Listening to road Noise: conflict


We’ve all had our share of conflict, haven’t we? We all know that it’s a part of life and that we really can’t avoid conflict of one kind or another. As we grow older we learn to cope with all the different flavors of conflict that life presents us. We learn the causes and triggers, we learn escape routes and safe havens. We learn to duck and cover where we must and if we can’t we learn defense mechanisms.

Some of us go on the offensive. We scream and kick, we fight and fight and rage and brawl. We expend our energy on solutions or resolutions or just in making our protagonist elements burn. I’ve found that those are the ways of the young, perhaps not in age, but young in thought. When you have no experience and all ideals, when you have all the energy in the world. Before the world wears you down, and shaped you into something different.

Then you learn not to fight so hard, or more rather to fight smart. You stop shouting and listen, stop kicking and wait, you don’t rage and bawl because somewhere along the way you’ve found a temple of calm. A sort of zen space, that descends around you in times of need like an Armour. Mine is made of adamantium and lined with fur. A safe mind space, where I can reflect and plan. It’s a combination of all the safe places I’ve had to run to over the years, and all the remedies I’ve found to take all condensed into a frame of mind.

If it were a space it would be an old English study, all comfortable leather, and comfy throw rugs, with books lining the walls. Books as far as the eye could see, just waiting to be opened and provide instructions, or logic, or encouragement. Even a recipe book of the best chocolate recipes for when things have gone all up the fubar and all I can do is give in to what ever.

Yes we all deal with conflict, and we all learn to deal with it. We all come to accept it and we all can attest that there are times when it makes us better.


7 thoughts on “Listening to road Noise: conflict

  1. You forgot the roaring fireplace and a silver tray full of little sandwiches and tea cakes for your coffee and tea! I bet you have it decorated just like mine! Sounds like it! Great post, actually. You’re right. The world wears you down and you stop struggling so much because that along with bawling just tightens the ropes!!!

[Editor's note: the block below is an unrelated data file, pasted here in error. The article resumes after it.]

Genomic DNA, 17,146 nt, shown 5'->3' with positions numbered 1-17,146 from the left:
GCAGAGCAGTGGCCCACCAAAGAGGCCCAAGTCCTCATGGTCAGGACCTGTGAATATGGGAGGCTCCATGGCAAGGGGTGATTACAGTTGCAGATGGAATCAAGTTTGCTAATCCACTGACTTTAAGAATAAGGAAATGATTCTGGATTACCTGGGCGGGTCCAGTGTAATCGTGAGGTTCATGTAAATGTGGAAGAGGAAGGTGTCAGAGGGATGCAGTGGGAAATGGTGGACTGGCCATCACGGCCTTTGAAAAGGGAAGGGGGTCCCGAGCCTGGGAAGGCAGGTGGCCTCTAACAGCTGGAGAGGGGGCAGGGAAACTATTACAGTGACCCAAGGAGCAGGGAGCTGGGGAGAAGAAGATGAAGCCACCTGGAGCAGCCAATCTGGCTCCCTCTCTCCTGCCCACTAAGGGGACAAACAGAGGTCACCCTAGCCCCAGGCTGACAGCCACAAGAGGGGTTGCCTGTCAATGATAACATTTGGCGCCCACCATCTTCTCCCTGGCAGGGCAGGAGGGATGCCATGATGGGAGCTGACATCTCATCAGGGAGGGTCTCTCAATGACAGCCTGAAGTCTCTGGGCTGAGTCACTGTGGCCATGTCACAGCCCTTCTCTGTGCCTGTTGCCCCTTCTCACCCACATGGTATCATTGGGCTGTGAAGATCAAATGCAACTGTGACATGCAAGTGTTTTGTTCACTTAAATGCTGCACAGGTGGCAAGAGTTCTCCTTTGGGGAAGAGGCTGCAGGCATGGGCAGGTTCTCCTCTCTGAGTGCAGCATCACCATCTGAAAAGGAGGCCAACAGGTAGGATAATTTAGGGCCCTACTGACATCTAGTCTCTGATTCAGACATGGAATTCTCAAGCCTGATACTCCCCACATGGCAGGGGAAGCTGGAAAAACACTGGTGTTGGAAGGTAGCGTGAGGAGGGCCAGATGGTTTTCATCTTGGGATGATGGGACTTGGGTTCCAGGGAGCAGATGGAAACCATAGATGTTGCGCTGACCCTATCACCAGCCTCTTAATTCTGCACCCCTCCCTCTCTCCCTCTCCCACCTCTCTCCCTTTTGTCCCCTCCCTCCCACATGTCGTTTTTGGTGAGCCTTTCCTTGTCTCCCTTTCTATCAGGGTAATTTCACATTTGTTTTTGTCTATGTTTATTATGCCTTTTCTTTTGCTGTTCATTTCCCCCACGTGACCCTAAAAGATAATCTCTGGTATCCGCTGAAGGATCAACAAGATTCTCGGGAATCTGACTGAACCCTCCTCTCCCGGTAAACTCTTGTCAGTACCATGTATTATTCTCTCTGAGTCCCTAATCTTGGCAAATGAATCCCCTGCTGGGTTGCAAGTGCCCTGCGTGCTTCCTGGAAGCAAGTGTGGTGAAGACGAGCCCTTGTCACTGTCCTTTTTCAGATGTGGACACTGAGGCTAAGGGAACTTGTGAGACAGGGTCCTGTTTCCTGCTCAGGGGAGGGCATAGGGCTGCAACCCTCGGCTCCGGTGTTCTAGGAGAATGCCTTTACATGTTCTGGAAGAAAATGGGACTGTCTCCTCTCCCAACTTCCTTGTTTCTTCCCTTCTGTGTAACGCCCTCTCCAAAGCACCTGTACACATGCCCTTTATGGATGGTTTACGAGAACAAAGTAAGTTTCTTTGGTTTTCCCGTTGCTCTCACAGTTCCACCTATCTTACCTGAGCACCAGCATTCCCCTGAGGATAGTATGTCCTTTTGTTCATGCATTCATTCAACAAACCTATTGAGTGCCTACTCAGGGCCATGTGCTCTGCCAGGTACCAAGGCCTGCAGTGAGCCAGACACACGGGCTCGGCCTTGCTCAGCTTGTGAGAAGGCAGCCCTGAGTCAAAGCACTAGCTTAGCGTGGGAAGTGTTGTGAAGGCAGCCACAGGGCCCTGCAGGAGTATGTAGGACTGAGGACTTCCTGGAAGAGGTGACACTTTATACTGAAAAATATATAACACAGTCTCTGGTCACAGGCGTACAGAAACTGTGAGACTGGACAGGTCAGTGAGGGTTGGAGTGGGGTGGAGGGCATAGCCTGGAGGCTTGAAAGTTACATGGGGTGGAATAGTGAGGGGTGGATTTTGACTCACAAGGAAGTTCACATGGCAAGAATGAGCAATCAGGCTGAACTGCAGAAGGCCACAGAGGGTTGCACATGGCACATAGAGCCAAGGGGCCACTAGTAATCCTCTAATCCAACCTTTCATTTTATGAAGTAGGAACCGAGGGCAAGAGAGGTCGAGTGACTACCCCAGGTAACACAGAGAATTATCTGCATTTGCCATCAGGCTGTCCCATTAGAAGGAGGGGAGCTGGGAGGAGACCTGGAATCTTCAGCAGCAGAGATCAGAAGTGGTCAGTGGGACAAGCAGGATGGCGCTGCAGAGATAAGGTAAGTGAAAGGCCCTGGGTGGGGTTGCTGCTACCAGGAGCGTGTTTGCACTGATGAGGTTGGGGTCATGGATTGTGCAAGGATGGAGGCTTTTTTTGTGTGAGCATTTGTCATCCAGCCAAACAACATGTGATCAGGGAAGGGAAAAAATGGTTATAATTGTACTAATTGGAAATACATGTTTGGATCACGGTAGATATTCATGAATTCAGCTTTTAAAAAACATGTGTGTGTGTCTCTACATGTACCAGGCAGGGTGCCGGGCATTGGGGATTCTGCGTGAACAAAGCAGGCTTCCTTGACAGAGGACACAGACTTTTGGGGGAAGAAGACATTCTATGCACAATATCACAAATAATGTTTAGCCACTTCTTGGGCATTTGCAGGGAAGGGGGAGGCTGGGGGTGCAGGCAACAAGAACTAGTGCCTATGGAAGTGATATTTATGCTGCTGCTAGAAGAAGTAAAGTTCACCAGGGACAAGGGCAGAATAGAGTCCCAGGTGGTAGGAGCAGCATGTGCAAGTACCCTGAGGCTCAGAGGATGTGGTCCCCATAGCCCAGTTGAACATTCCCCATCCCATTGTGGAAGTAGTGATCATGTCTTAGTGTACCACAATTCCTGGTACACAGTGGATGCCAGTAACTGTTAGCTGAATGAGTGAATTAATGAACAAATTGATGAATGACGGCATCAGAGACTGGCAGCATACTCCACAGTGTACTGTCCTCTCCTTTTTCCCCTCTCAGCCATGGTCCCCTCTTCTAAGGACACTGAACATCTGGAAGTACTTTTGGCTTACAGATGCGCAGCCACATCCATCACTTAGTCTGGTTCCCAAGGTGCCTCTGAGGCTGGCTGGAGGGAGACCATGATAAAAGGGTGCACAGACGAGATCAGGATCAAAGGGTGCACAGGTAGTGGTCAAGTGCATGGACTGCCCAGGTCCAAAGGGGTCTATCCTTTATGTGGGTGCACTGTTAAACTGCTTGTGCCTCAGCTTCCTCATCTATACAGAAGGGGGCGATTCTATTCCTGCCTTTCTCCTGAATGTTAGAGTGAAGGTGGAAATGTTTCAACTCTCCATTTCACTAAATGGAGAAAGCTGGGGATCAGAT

Liked by 1 person

    1. Is that really the impression? It’s not at all my intent. The truth is I seem to have lived fast up until now. I was a child raised in a war zone of a home among other things, and in my early teens I raged and raged. By the time I was in college I was doing all kinds of self destructive things. Alcoholism, depression even a brush with suicide. I think I raged mostly against myself in my twenties as I took on the habit of blaming myself for everything, even the things that happened as a result of events before my birth or perhaps because of it, and being a mother right out the gate didn’t help at all. The result of rebellious raging lol.

      But perhaps because I was a mother at 20, a mother of 3 by 27, I was kinda forced to stop and consider. To really think through because, well, it wasn’t just me anymore, and going on a bender when things got real wasn’t an option. So my “wisdom” is born purely of experience.

      I think what helped me most was finding my voice and being able to express things through my poetry. Pieces like “My truth” and “Defiance” are generally my way of processing all the raging and the bawling. I think I’m rambling I’m gonna stop now. Sorry.

      Liked by 1 person

Any thoughts?

Fill in your details below or click an icon to log in: Logo

You are commenting using your account. Log Out /  Change )

Google+ photo

You are commenting using your Google+ account. Log Out /  Change )

Twitter picture

You are commenting using your Twitter account. Log Out /  Change )

Facebook photo

You are commenting using your Facebook account. Log Out /  Change )


Connecting to %s